In terms of nominations to the 6 open spots on the bench, the ICC Assembly of States Parties (left) recently published an updated report setting forth the status of nominations.
The list of candidates is available here and here by region. Nominations for List A (individuals with criminal law experience per Article 36 of the ICC Statute) abound. By contrast, however, there is only 1 nomination designated under List B, which encompasses individuals with humanitarian and human rights law experience. The African states have made 5 nominations, and the rest come from Eastern Europe (2), Latin America and the Caribbean (1) (GRULAC), and Western European and Other group (2) (WEOG).
Most troubling for readers of this blog, perhaps, is that so far, there are no women nominated for the ICC bench.
To repeat: No women.
Concerns continue to be raised that the elections will be based on vote trading rather than a genuine review of each candidate on the merits. An Independent Panel on ICC Judicial Elections, featuring IntLawGrrl alumna Patricia M. Wald as Vice Chair, is assessing the candidates based on the treaty's requirements, as we've discussed here.
The nomination period ends on September 2, 2011, although this can be extended.
In terms of the Chief Prosecutor position, the Search Committee will continue to accept submissions and expression of interest until September 9, 2011. (See here for the Committee's Terms of Reference.)
The Search Committee and the Coalition for the ICC report that at this moment the Committee has under consideration the names of approximately 26 persons, only 5 of whom are women. Fifteen hail from WEOG, 8 from the African Group, 1 from Eastern Europe, and 2 from GRULAC.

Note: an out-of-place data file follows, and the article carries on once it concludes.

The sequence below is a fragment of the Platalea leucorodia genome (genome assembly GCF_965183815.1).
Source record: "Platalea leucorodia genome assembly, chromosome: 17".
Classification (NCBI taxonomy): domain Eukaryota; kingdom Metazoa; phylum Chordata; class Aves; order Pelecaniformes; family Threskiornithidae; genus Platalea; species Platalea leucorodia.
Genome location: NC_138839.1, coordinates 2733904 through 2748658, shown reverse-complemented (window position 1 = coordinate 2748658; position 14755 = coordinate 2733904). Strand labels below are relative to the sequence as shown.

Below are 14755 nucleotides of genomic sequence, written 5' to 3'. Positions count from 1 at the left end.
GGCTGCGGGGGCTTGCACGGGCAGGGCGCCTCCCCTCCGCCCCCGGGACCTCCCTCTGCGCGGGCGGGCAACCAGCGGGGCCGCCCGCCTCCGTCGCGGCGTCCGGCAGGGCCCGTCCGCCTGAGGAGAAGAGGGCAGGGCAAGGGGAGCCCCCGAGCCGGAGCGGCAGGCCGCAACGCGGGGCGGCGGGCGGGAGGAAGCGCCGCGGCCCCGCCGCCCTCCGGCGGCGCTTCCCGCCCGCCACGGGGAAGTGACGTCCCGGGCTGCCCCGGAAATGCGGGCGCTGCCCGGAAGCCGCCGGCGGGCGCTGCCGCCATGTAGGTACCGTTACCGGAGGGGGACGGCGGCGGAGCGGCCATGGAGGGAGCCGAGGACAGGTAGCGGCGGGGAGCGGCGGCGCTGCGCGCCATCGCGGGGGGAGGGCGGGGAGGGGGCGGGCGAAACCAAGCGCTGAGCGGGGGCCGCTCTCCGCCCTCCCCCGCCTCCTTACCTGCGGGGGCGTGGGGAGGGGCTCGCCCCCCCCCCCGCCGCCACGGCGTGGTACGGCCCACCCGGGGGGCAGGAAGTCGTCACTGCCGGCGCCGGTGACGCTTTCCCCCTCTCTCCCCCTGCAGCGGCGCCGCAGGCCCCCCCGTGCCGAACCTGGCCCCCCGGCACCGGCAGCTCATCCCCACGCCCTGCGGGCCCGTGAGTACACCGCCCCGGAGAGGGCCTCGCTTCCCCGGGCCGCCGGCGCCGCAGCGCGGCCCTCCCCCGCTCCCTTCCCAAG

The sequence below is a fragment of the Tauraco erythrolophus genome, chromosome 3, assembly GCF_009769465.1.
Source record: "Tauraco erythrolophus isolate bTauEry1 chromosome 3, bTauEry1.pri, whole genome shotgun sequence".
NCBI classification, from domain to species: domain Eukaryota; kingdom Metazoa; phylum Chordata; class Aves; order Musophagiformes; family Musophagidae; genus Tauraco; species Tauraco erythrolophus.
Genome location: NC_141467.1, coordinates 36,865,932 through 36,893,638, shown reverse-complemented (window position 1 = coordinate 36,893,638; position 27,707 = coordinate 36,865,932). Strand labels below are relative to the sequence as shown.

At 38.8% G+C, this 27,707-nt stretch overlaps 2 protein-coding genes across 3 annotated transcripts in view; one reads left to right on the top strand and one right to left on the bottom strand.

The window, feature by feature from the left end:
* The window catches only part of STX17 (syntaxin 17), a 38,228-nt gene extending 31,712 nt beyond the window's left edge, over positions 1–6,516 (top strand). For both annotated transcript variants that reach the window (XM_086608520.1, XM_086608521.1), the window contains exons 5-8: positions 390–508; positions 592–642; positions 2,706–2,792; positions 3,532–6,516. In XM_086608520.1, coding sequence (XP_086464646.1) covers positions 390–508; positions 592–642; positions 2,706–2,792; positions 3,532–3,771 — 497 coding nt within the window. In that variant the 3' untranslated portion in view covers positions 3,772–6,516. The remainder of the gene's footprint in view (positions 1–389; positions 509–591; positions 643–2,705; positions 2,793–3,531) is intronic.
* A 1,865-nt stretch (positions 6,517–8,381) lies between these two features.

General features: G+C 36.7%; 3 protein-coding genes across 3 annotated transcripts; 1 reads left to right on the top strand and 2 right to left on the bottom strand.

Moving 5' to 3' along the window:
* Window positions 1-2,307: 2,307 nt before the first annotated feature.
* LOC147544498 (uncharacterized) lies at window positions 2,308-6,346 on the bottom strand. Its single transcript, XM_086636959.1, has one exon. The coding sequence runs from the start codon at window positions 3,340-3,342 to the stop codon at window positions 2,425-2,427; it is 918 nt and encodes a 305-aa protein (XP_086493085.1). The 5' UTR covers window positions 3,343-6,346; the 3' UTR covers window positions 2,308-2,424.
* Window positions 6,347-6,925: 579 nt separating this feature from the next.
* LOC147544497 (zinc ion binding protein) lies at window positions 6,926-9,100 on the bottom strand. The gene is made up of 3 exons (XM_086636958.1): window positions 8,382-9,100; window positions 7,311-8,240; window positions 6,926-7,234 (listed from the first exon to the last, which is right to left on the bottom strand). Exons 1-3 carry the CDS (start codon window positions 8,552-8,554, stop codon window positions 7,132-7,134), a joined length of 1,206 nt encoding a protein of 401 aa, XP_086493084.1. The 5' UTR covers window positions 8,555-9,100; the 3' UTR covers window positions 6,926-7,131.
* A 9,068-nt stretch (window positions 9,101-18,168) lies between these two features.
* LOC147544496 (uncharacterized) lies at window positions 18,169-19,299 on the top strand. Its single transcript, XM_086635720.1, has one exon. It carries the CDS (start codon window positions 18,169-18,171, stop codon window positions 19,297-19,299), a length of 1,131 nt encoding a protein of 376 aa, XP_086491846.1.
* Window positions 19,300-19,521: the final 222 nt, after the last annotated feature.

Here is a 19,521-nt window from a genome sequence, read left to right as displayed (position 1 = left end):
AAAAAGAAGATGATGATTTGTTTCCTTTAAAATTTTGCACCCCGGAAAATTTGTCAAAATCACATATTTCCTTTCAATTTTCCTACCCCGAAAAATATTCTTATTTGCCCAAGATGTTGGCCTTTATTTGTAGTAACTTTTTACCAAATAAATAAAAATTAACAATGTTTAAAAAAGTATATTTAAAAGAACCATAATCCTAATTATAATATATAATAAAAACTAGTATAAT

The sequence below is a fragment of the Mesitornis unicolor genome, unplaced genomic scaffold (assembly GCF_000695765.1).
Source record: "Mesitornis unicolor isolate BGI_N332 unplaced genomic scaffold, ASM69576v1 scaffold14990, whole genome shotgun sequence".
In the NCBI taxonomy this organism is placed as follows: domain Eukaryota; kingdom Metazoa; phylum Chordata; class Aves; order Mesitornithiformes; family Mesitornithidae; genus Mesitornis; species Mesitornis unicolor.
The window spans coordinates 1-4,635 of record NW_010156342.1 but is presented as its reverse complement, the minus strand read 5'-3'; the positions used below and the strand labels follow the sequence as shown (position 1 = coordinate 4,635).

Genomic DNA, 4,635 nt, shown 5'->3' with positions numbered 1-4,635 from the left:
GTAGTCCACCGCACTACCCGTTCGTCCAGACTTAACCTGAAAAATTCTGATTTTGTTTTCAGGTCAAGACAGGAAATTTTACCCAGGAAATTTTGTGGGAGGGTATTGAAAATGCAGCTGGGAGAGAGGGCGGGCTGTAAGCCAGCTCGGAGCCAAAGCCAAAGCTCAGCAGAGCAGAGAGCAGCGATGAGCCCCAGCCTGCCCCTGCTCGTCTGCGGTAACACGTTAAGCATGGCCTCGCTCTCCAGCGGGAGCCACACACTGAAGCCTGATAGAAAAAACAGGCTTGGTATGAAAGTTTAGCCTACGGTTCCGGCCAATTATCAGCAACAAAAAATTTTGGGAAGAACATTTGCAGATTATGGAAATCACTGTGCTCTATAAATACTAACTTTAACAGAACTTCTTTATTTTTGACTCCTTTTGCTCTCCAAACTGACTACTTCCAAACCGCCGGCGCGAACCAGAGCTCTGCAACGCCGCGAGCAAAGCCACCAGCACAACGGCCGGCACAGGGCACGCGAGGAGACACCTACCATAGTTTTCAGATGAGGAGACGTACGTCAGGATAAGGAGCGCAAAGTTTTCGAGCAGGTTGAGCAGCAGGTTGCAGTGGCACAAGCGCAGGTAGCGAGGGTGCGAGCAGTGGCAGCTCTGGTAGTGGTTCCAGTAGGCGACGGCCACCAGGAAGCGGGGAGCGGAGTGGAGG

Notably, the Asian group has produced no candidates for either the bench or the prosecutor's office.
It is no surprise that Fatou Bensouda (right), Deputy Prosecutor, is in the running for Chief Prosecutor. (See our prior posts here).
Running too for a spell was Hassan Jallow, Chief Prosecutor of the International Criminal Tribunal for Rwanda. However, both individuals hail from the Gambia, so Bensouda would have had to step down or be relieved of her position as Deputy Prosecutor for Jallow to serve, since Article 42(2) requires the Prosecutor and Deputy to be of different nationalities. Jallow has apparently withdrawn his candidacy, although he had the support of influential states such as the United Kingdom, which has a seat on the Search Committee.
Belgian Serge Brammertz (prior IntLawGrrls posts), the Chief Prosecutor of the International Criminal Tribunal for Yugoslavia is also in the running, although it may be difficult for him to leave his current position with both the Karadzic and Mladic cases in trial. One other name that has been floated is Canadian Louise Arbour, former Chief Prosecutor of the ICTY and former High Commissioner for Human Rights
Assembly of States Parties.
The Bureau of the Assembly of States Parties (ASP) has announced that it will nominate Estonian Ambassador Tiina Intelmann (left) as a candidate to be President of the ASP for the next 3 years, replacing Ambassador Christian Wenawesar of Liechtenstein. Intelmann has represented Estonia before the United Nations and the Organization of Security and Co-operation in Europe. If approved at a meeting of the entire Assembly in December, Intelmann will be the first woman to lead the Assembly, which, following the recent ratification by Tunisia, now constitutes 116 states.
Elections will take place at the 10th ASP session in New York in December 2011. Stay tuned!